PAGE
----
Irton  Cumberland


In 1870-72, John Marius Wilson's Imperial Gazetteer of England and Wales described Irton like this:

IRTON, a township and a parish in Bootle district, Cumberland. The township lies on the river Irt, 3 miles ENE of Drigg r. station, and 3 NNE of Ravenglass. The parish contains also the townships of Melthwaite and Santon; and its post town is Holmrook, under Whitehaven. Acres, 5, 270. Real property, £3, 885. ...

Pop., 555. Houses, 93. The property is divided among a few. The manor has belonged, since before the Conquest, to the Irton family. Irton Hall is an ancient mansion, with a square tower; and stands on an eminence, commanding a fine view. Much of the land is hilly, and part is mountainous. Granite is largely quarried. The living is a vicarage in the diocese of Carlisle. Value, £96. Patron, J. Ryder, Esq. The church is a modern edifice, on the site of an ancient one; has an embattled tower; and contains a carved oak pulpit, monuments to the Irton family, and a monument to ViceAdmiral Hodgson. An ancient stone cross, about 10 feet high, is in the churchyard. There are a Wesleyan chapel, and charities £16.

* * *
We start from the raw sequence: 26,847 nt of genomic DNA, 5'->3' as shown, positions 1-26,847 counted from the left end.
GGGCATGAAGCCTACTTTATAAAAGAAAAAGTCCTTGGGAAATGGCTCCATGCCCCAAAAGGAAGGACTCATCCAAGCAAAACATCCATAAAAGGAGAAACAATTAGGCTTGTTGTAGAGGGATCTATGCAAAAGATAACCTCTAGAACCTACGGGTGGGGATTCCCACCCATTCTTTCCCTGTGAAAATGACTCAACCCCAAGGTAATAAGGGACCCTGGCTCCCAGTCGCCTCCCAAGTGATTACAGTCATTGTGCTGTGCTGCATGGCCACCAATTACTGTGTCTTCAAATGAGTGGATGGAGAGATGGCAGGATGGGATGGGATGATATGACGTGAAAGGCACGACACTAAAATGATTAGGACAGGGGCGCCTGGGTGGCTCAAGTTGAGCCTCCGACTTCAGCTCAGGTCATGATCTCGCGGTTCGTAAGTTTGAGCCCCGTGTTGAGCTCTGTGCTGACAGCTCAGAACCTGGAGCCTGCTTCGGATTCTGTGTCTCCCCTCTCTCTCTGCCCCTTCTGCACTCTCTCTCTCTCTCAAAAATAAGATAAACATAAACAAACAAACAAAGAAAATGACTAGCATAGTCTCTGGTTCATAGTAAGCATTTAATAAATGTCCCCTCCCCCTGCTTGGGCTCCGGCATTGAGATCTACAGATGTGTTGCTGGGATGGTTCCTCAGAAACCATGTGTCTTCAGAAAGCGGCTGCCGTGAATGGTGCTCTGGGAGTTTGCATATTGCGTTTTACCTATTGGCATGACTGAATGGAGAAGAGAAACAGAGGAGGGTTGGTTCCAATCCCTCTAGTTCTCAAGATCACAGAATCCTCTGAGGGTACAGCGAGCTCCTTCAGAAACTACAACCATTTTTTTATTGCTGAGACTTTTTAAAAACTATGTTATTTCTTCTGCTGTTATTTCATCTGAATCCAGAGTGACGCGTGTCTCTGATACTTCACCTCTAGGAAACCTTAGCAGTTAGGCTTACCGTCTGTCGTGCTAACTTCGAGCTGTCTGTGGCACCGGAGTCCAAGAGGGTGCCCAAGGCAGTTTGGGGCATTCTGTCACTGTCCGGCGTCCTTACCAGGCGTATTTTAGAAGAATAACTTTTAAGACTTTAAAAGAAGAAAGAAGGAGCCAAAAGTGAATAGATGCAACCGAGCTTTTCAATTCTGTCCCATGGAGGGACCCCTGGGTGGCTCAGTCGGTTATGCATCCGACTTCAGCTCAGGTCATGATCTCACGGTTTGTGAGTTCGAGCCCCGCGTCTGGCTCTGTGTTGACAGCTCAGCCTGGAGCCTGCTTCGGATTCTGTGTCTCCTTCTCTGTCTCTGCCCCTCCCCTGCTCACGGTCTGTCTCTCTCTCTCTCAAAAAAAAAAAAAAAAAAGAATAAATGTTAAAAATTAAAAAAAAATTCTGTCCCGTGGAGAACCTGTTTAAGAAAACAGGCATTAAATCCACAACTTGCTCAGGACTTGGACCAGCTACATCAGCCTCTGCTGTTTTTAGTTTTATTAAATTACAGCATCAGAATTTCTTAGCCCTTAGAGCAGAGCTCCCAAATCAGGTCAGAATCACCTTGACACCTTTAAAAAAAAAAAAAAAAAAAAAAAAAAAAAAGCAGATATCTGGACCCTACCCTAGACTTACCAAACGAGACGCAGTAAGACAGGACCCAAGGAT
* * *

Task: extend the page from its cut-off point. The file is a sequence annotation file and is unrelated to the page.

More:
Irton through time

Irton is now part of Copeland district. Click here for graphs and data of how Copeland has changed over two centuries. For statistics about Irton itself, go to Units and Statistics.

How to reference this page:

GB Historical GIS / University of Portsmouth, History of Irton, in Copeland and Cumberland | Map and description, A Vision of Britain through Time.


Date accessed: 17th June 2024

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